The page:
Spotlight on: 'Lyman T. Johnson'
Lyman T. Johnson has earned
the title of "The Great Forerunner."
He was one of the most prominent and highly
respected educators in the history of Kentucky ,
having devoted the greater part of his life to
the intellectual development of young people.
Best known as the plaintiff whose successful legal
challenge opened the University of Kentucky
to students of all races and ethnicities in 1949.
As a teacher, humanitarian and freedom fighter,
he worked tirelessly to change the brutally
segregated society into which he was born.
A highlight in his life of service was his pioneering
effort to open the University of Kentucky graduate
school to people of the African-American Ethnic
group as well as to all other students -- regardless of
their "racial" categorization or their ethnic background.
In 1949, through his tenacious personal
struggle and sacrifice, he won a legal battle,
which resulted in the desegregation of the
University of Kentucky graduate school.
This landmark legal victory ultimately resulted
in the opening of schools of higher education
to all students, regardless of race or ethnicity.
Born in Columbia , Tennessee in 1906, Johnson
was the grandson of former chattel-slaves.
In 1926, he received his high school diploma from
the preparatory division of Knoxville College.
After earning his Bachelor's degree in Greek from
Virginia Union University in 1930; he went on to
receive a Master's degree in History from the
University of Michigan in 1931; and he also served
in the United States Navy during World War II.
When he pursued his doctoral degree, in 1948, Johnson was
compelled to file a Federal lawsuit against the University
of Kentucky in order to challenge the state's law that
prohibited people who were categorized as "black" and
people who were categorized as "white" from attending
the same academic institutions as students or instructors.
(Prior to pursuing a doctoral degree, he had spent 16
years at Louisville's Central High School teaching
History, Economics, and Mathematics -- and was a
local leader within the district in the fight to equalize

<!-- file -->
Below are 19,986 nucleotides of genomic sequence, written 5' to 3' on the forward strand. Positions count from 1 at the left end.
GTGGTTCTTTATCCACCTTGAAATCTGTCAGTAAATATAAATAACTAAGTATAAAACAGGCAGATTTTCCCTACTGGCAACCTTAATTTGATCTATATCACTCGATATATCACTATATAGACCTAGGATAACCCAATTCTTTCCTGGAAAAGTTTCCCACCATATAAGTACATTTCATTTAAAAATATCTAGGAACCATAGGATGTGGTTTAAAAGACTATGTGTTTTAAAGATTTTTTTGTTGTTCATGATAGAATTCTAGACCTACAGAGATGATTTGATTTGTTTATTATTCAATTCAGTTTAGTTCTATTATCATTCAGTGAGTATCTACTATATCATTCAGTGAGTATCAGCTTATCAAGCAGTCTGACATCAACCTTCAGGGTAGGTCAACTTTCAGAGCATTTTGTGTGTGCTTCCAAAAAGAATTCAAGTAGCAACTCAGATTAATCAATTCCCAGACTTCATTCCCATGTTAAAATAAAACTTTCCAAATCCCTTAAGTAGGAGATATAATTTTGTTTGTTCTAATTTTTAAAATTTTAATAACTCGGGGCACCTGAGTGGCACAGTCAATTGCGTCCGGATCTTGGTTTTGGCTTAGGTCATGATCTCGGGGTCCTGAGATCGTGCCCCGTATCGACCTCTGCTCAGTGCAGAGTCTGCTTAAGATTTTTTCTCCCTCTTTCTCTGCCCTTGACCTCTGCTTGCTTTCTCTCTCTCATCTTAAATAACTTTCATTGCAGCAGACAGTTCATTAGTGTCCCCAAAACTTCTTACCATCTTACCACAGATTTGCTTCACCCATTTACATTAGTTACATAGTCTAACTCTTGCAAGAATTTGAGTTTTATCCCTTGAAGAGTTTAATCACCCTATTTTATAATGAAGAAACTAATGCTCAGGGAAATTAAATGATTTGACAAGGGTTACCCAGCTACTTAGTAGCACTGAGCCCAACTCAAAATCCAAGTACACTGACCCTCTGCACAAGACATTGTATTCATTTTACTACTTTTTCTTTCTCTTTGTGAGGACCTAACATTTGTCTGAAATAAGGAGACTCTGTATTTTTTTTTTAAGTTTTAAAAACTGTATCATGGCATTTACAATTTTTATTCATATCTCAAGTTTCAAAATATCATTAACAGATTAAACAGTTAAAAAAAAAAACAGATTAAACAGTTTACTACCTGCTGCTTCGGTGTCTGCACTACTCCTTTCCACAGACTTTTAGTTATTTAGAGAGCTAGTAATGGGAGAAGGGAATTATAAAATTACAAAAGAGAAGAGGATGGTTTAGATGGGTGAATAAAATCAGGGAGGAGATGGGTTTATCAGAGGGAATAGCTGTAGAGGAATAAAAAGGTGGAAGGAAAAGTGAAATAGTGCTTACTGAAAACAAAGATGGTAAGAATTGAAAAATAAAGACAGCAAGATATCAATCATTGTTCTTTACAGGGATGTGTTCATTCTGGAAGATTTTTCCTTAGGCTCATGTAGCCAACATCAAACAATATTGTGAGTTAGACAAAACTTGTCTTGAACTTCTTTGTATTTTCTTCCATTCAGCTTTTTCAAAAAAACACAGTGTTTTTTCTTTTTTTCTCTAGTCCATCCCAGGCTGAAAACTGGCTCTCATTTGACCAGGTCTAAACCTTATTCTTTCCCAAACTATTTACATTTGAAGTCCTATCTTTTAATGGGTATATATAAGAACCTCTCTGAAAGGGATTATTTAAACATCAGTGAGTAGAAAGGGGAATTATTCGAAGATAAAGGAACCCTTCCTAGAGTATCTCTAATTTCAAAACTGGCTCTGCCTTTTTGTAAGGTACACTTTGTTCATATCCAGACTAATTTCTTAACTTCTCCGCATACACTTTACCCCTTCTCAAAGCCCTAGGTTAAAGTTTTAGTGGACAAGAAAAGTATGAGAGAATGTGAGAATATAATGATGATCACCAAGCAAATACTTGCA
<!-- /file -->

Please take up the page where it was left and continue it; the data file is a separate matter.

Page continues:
the pay of all teachers, regardless of race or ethnicity.)
His challenge was successful, which allowed him to
enter UK in 1949 as a 43-year-old graduate student.
Although he left UK before earning a doctoral
degree, the University presented him with an
Honorary Doctor of Letters degree in 1979.
Johnson continued teaching at Central until 1966, before
spending another seven years in the Jefferson County
Public Schools as an Assistant Principal at several schools.
He was also a member of the Jefferson County Board
of Education from 1978 to 1982. Lyman T. Johnson
Middle School was named in his honor in 1980.
In addition to opening the door for thousands of minority
students, he also led struggles to integrate neighborhoods,
swimming pools, schools, and restaurants.
He also headed the Louisville chapter of the
National Association for the Advancement
of Colored People for six years.
He died in Louisville , Kentucky in 1997 at the age of 91.
The University of Kentucky currently offers a
fellowship program in his name for older and
minority graduate students at the university.
Recipients are known as Lyman
T. Johnson Postdoctoral Fellows.
Lyman T. Johnson was a Mixed-Race man
of a Multi-Generational Multiracially-Mixed
(MGM-Mixed) ancestral lineage who was
also born to two parents who were of the
African-American (AA) Ethnic grouping.
PICTURES OF L. T. JOHNSON